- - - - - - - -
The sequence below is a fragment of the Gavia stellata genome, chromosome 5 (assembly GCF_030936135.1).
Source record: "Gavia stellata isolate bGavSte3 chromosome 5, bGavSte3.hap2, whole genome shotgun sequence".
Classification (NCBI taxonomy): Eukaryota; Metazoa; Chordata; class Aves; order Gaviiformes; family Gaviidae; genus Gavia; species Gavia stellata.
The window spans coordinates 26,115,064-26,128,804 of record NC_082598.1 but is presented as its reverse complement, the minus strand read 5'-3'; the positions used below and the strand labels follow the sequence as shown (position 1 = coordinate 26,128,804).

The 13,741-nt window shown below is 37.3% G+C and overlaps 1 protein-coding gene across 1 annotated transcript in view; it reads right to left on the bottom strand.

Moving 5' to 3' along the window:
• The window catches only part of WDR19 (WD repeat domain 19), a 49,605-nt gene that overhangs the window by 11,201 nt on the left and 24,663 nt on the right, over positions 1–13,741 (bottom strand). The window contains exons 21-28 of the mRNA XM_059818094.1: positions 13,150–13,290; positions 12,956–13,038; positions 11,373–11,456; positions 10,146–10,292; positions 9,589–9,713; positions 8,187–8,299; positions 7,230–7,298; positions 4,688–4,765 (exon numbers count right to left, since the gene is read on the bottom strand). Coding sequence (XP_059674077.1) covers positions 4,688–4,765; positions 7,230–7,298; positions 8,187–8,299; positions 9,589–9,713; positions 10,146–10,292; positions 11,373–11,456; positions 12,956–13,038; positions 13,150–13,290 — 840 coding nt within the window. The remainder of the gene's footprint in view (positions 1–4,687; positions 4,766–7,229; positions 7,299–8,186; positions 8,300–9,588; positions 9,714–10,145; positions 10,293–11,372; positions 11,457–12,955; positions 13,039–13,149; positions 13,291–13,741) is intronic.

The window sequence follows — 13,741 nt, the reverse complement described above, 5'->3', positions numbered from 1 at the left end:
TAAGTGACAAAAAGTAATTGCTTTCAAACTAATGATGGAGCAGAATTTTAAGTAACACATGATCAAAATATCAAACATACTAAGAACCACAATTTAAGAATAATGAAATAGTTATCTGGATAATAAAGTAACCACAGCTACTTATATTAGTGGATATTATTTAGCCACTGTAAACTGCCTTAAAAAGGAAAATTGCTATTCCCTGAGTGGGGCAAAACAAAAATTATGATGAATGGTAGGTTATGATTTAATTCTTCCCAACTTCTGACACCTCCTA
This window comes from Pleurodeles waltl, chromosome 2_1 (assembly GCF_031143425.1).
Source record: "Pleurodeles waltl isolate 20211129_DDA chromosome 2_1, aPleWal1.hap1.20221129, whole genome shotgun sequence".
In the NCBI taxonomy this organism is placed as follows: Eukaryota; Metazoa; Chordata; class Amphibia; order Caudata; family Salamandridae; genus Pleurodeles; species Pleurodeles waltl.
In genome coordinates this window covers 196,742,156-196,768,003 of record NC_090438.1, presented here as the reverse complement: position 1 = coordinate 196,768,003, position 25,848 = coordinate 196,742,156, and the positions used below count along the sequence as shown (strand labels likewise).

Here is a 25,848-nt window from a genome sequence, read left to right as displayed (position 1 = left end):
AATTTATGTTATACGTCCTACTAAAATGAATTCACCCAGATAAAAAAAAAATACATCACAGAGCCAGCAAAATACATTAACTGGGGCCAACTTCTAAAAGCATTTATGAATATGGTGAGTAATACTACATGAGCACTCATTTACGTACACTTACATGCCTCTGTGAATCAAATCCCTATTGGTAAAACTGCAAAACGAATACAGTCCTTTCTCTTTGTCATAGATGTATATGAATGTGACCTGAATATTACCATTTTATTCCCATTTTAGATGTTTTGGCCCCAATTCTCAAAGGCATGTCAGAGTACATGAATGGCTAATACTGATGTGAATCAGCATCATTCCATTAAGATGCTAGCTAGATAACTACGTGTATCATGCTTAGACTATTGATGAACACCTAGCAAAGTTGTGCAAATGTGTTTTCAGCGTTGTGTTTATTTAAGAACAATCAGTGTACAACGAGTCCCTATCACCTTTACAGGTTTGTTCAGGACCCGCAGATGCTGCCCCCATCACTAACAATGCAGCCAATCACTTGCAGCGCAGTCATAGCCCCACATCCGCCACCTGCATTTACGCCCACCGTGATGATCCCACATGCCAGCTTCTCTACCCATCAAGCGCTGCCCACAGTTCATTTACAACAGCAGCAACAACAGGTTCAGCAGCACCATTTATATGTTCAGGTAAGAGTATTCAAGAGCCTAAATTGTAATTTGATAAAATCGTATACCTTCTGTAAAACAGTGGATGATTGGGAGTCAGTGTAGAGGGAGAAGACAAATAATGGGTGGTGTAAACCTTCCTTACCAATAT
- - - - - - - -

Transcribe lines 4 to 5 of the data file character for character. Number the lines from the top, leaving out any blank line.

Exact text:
The window spans coordinates 26,115,064-26,128,804 of record NC_082598.1 but is presented as its reverse complement, the minus strand read 5'-3'; the positions used below and the strand labels follow the sequence as shown (position 1 = coordinate 26,128,804).

The 13,741-nt window shown below is 37.3% G+C and overlaps 1 protein-coding gene across 1 annotated transcript in view; it reads right to left on the bottom strand.